Saliva performs a multiplicity of roles within the oral cavity, and like many things in life, its importance is usually not appreciated until it is absent. The pursuit of timely, cost-effective, accurate, and non-invasive diagnostic methodologies is an endeavour of urgency among clinicians and scientists alike and hence giving birth to saliva as a diagnostic tool. The accessibility of the mouth renders it a portal through which one can potentially monitor systemic and oral health. For the past two decades, salivary diagnostic approaches have been developed to monitor oral diseases such as periodontal diseases and to assess caries risk.
Why Saliva ?
Saliva has been studied extensively as a potential diagnostic tool over the last decade due to its ease and non-invasive accessibility along with its abundance of biomarkers, such as genetic material and proteins. Like serum, saliva also contains hormones, antibodies, growth factors, enzymes, microbes and their products. The composition of saliva varies from site to site within the mouth of the one individual, and changes according to the time of day and proximity to meals. Its properties are affected by the level of hydration and general health of the individual. Water makes up approximately 99% of the volume of saliva, and serves as the solvent for the other components that make up saliva.
Advantages of Saliva as diagnostic tool
- Non-invasive, easy to use, inexpensive.
- Safer to administer than serum sampling (no needles).
- Real-time diagnostic values.
- Multiple samples can be obtained easily.
- Collection and screening can be done at home.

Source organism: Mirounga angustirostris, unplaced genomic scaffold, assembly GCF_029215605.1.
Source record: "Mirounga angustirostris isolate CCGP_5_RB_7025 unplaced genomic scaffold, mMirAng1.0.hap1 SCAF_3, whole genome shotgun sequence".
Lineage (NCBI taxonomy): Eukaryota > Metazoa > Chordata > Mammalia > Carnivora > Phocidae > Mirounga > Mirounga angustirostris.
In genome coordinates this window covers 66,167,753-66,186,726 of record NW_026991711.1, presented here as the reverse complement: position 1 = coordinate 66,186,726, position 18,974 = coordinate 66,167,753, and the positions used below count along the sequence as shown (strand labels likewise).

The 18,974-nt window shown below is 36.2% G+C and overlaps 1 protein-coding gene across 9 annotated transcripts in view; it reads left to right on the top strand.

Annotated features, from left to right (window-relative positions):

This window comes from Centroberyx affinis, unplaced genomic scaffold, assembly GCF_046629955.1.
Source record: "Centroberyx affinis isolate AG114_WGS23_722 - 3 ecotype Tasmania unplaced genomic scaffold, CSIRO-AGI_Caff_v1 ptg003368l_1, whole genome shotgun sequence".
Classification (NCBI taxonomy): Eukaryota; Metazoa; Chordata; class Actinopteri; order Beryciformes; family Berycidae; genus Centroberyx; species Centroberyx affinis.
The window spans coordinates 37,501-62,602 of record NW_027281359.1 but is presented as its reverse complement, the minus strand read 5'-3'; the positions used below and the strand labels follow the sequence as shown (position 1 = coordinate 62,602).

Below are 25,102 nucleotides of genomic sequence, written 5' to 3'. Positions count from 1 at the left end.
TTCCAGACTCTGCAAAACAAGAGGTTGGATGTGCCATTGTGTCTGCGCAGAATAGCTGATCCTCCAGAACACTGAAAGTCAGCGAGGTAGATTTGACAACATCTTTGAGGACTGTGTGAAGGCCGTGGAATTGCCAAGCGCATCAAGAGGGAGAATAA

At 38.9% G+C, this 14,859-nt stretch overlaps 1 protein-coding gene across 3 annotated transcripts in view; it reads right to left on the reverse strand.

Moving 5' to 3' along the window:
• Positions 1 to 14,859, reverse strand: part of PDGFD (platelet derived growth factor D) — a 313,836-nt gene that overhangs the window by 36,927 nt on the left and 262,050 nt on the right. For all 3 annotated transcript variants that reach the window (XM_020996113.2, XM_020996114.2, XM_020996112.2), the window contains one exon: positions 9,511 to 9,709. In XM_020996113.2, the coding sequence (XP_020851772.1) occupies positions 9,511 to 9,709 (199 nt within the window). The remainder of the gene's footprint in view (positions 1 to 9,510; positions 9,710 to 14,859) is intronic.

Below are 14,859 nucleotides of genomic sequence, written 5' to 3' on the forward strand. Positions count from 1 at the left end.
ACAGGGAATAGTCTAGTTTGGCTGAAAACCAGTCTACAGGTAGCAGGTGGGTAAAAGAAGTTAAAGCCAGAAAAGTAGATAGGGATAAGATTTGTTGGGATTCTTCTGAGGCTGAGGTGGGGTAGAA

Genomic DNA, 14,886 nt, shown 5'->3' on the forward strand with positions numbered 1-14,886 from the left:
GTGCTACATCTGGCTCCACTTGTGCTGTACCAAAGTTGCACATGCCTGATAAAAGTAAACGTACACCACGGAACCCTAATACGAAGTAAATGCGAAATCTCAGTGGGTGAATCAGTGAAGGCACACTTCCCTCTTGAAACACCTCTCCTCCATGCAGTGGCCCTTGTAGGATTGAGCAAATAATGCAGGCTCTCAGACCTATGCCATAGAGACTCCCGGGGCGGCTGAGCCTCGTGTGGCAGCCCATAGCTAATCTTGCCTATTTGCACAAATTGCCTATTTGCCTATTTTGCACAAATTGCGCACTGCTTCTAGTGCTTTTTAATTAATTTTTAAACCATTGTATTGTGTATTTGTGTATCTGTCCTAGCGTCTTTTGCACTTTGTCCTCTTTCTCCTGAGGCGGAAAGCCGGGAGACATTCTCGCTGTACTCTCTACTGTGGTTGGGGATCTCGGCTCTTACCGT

- Minimal risks of cross-contamination.
- More economical sampling, shipping and storage compared to serum.
There have been concerns about the use of saliva for diagnostic purposes due to its low concentration of analytes in comparison to blood. However, with the advent of highly sensitive molecular methods and nanotechnology, this is no longer a limitation.
Applications of saliva as diagnostic tool
- Sjogren’s syndrome (SS) is a chronic autoimmune disease characterized by salivary and lacrimal dysfunction, multiple organ abnormalities and serological changes. Current tests for SS include sialometry or salivary flow rate determination, salivary scintigraphy, sialography, serological tests or minor salivary gland biopsies.
- Cystic fibrosis (CF), one of the most frequent hereditary disease in Caucasians, typically leads to early death from respiratory complications. Saliva of CF patients has increased levels of calcium and phosphate, which may explain higher incidence of calculus observed in such individuals. These patients also harbour higher salivary levels of chloride, potassium and sodium ions with a lower salivary volume and pH compared to healthy individuals.
- To detect HIV, swab is left in place for 2–5 min between the lower gingival and buccal mucosa to collect antibodies in the saliva.
- Several research groups have found that salivary levels of specific proteins are increased in whole saliva of patients with Oral Squamous Cell Carcinoma(OSCC).
- Saliva is also used in monitoring drug in the body.
Considering the accuracy, efficacy, ease of use and cost effectiveness, salivary diagnostic tests have demonstrated their applications in clinical and basic sciences. Moreover, salivary-based diagnostic techniques can potentially allow screening of an entire population for a specific disease in a timely fashion.
Author: Dr. Siri P. B.